Now that I’m getting the hang of writing and sending out newsletters and blogs; I thought I’d re-publish some old gems like this, ‘Renaissance Era Middle Class’. I used to write a newsletter in 2000 through 2004. Lots of it is good stuff, written to promote interest in the middle-class renaissance people, one’s persona, and costuming.
The newsletter was and is about what can be done, definitely not about telling people what they cannot do. It is full of researched information on period style, society and the arts, and offers creative interpretations to enhance the experience of renfaire enthusiasts, SCA members, and now cosplayers. I think it bears memorializing in this format online, and I hope you enjoy. I have edited it a tiny bit for better reading.
I’ve added some new customers to the newsletter inner circle. If you are getting this email/blog for the first time, welcome aboard! I hope you find value in my writing. If not – that’s okay. Just message me and request to unsubscribe.
The Middle Class as a Social Entity
“It is the best of all estates; they live very nobly, can wear clothes fit for a king; they have falcons… fine saddle horses… when the knights are obliged to go to the army, the bourgeoisie stay in bed; when the knights go to be massacred in battle, the bourgeoisie go on swimming parties and picnics.”
by Renard le Contrefait, 14th Century
The middle class encompasses varying levels of social strata, from wealthy businessmen to small merchant – artisans alike. All in all, the middle class can be defined as the ‘bourgeoisie’ (boo-zshwa-zee), or professional and freemen with no landed titles or noble blood.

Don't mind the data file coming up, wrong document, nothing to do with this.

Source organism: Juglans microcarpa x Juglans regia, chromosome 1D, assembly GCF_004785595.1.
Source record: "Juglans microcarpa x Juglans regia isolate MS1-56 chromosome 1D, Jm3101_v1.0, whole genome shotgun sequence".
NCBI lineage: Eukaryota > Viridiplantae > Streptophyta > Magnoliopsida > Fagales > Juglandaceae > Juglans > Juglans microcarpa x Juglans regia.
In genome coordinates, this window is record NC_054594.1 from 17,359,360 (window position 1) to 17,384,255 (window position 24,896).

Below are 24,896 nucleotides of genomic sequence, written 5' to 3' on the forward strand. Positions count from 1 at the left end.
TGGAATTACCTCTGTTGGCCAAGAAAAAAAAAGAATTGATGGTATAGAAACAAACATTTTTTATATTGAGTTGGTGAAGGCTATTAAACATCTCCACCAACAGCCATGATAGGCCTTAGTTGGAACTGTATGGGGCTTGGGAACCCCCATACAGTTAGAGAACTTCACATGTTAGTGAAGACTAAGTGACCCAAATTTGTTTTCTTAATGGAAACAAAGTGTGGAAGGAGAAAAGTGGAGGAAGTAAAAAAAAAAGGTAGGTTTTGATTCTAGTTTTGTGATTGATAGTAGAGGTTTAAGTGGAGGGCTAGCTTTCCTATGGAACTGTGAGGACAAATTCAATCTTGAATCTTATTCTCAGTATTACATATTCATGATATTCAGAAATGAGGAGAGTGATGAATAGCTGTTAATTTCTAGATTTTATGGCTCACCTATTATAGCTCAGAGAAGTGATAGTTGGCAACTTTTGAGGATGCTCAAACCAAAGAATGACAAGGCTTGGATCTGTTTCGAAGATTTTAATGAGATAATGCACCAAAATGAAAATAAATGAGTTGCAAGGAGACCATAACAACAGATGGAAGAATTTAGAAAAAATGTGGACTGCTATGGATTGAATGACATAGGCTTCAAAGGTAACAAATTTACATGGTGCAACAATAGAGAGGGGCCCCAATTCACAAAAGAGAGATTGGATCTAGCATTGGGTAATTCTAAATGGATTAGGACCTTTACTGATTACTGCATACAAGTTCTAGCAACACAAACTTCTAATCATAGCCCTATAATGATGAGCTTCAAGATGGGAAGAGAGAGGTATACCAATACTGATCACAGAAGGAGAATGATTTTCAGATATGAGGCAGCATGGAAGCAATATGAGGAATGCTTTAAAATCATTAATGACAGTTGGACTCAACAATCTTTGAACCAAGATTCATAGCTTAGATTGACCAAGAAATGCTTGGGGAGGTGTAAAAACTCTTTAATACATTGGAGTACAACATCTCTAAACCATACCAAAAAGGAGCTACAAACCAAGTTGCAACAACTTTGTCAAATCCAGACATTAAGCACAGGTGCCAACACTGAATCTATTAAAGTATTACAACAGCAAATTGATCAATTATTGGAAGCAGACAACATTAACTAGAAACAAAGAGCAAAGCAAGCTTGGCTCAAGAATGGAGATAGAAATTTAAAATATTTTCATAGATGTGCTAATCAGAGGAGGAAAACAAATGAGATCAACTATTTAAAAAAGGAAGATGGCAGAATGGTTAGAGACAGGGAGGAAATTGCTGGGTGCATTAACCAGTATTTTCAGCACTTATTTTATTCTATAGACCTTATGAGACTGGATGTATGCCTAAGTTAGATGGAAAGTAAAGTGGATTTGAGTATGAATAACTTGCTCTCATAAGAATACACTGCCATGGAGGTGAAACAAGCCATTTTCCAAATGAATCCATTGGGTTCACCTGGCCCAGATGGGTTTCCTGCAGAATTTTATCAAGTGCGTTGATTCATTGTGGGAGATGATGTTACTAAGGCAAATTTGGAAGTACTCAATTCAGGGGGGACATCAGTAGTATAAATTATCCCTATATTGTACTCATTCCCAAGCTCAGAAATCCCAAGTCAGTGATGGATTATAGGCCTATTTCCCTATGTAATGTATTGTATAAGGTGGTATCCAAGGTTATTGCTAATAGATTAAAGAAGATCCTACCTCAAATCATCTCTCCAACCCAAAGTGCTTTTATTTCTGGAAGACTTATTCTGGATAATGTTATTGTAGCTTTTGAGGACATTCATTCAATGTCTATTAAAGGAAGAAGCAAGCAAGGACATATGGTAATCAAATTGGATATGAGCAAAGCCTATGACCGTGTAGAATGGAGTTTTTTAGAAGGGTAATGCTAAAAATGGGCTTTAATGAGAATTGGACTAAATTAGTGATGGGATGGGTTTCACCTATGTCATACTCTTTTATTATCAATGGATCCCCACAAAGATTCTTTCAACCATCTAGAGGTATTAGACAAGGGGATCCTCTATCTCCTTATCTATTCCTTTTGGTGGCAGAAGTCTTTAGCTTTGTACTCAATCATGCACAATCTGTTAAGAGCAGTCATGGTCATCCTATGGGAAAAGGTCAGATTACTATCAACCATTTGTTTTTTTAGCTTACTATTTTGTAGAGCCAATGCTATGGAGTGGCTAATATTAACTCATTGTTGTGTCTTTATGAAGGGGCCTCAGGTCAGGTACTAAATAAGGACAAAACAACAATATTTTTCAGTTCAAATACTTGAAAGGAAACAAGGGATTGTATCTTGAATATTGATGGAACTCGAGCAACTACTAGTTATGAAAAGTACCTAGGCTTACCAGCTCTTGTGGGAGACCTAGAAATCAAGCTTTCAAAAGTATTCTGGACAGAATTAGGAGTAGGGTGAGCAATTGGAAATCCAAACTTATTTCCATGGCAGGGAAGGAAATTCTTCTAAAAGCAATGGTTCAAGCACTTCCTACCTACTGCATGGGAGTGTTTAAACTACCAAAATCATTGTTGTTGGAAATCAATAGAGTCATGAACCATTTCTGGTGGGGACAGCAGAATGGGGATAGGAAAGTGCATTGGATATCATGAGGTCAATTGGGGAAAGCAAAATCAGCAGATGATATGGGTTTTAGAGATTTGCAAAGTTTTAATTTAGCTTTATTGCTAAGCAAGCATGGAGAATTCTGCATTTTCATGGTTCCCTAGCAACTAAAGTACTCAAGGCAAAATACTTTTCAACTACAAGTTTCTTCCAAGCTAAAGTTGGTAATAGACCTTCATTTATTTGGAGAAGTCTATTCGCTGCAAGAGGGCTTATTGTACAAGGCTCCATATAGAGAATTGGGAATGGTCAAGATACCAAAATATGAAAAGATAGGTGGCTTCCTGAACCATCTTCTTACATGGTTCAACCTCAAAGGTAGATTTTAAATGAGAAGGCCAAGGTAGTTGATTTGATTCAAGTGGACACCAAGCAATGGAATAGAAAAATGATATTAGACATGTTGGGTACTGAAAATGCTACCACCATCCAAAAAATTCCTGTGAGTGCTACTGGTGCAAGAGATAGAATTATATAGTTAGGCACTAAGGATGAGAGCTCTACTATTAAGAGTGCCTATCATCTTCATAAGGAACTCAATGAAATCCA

The bourgeoisie begin to rise in prominence during the later Middle Ages, around 1200 AD. It was during this time of increasing trade and productivity that freemen and townspeople became recognized as an independent social class. Increased trading and exploration furthered this growth.
As the middle class grew wealthier, they attempted to imitate their ‘betters’ with their dress, deportment, and education. Sons that previously would have been trained in the family business were sent to college or university to achieve a noble education. The wealthier individuals became patrons of the arts; and everyone attempted to dress as expensively as they could!
By the time of the Renaissance, capitalism and trading opportunities in Europe and the New World had spurred the growth of a wealthy social class that exhibited political force, considerable financial power, and supported kings, emperors, and clergy through financial assistance and by means of trade and industry.
Members of the renaissance era middle class were Merchants, Bankers and Financiers, Dyers, Fullers, Bakers, Money-lenders, Ship’s Captains, Ship’s Owners, and Government employees just to name a few. The variety of occupation and opportunity afforded to this portion of society is a reflection of the social flowering of Renaissance period itself.